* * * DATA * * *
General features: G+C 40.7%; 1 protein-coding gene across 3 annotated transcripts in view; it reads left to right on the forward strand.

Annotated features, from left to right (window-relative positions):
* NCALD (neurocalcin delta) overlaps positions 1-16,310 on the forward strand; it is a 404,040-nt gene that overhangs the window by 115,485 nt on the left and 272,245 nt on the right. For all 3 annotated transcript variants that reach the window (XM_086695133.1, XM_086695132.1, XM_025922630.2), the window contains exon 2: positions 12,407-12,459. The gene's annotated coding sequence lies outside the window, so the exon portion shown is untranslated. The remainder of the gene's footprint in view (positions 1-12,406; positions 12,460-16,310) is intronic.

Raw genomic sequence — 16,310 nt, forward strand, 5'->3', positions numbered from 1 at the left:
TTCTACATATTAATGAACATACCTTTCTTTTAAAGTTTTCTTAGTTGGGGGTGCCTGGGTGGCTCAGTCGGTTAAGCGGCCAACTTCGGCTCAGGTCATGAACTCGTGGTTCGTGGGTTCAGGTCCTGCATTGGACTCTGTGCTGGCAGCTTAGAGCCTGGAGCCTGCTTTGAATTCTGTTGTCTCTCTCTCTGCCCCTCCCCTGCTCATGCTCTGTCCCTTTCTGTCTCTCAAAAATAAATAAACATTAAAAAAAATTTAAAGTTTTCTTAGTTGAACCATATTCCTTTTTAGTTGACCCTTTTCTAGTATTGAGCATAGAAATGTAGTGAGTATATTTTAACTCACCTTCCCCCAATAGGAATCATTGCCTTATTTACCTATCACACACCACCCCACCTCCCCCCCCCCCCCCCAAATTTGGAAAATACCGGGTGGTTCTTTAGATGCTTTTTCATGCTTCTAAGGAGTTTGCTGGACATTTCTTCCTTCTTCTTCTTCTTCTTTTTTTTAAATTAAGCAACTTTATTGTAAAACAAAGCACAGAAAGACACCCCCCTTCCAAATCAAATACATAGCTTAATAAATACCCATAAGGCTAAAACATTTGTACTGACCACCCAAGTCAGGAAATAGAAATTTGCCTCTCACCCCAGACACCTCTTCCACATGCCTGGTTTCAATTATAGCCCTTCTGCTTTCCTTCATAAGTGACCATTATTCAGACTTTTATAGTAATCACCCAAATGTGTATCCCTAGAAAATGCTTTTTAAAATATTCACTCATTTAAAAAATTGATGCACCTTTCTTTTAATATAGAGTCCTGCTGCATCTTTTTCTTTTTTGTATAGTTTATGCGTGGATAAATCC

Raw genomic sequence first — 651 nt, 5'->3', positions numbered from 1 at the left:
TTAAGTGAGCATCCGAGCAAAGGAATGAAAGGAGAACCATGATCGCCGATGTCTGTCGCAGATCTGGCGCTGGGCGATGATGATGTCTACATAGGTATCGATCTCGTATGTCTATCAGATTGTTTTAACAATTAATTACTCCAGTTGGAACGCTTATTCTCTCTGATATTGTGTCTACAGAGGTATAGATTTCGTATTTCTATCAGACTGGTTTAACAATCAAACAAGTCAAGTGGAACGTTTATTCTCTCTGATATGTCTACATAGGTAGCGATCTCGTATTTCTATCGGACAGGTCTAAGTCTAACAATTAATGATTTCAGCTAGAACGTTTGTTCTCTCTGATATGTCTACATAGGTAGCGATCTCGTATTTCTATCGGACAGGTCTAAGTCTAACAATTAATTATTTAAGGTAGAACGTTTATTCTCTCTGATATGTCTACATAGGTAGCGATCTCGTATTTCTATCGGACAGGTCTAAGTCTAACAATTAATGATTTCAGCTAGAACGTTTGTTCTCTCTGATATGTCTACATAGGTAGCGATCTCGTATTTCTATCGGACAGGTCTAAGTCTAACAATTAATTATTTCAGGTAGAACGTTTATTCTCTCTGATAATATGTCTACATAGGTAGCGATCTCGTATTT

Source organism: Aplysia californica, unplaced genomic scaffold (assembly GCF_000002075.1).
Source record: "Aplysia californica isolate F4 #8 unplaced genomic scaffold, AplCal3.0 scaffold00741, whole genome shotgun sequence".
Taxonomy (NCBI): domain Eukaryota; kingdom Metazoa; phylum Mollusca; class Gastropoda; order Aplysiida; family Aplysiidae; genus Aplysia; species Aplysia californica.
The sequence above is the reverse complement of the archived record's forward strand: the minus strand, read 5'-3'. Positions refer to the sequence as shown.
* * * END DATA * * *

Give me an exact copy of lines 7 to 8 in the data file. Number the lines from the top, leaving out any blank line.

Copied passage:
TTAAGTGAGCATCCGAGCAAAGGAATGAAAGGAGAACCATGATCGCCGATGTCTGTCGCAGATCTGGCGCTGGGCGATGATGATGTCTACATAGGTATCGATCTCGTATGTCTATCAGATTGTTTTAACAATTAATTACTCCAGTTGGAACGCTTATTCTCTCTGATATTGTGTCTACAGAGGTATAGATTTCGTATTTCTATCAGACTGGTTTAACAATCAAACAAGTCAAGTGGAACGTTTATTCTCTCTGATATGTCTACATAGGTAGCGATCTCGTATTTCTATCGGACAGGTCTAAGTCTAACAATTAATGATTTCAGCTAGAACGTTTGTTCTCTCTGATATGTCTACATAGGTAGCGATCTCGTATTTCTATCGGACAGGTCTAAGTCTAACAATTAATTATTTAAGGTAGAACGTTTATTCTCTCTGATATGTCTACATAGGTAGCGATCTCGTATTTCTATCGGACAGGTCTAAGTCTAACAATTAATGATTTCAGCTAGAACGTTTGTTCTCTCTGATATGTCTACATAGGTAGCGATCTCGTATTTCTATCGGACAGGTCTAAGTCTAACAATTAATTATTTCAGGTAGAACGTTTATTCTCTCTGATAATATGTCTACATAGGTAGCGATCTCGTATTT

Source organism: Aplysia californica, unplaced genomic scaffold (assembly GCF_000002075.1).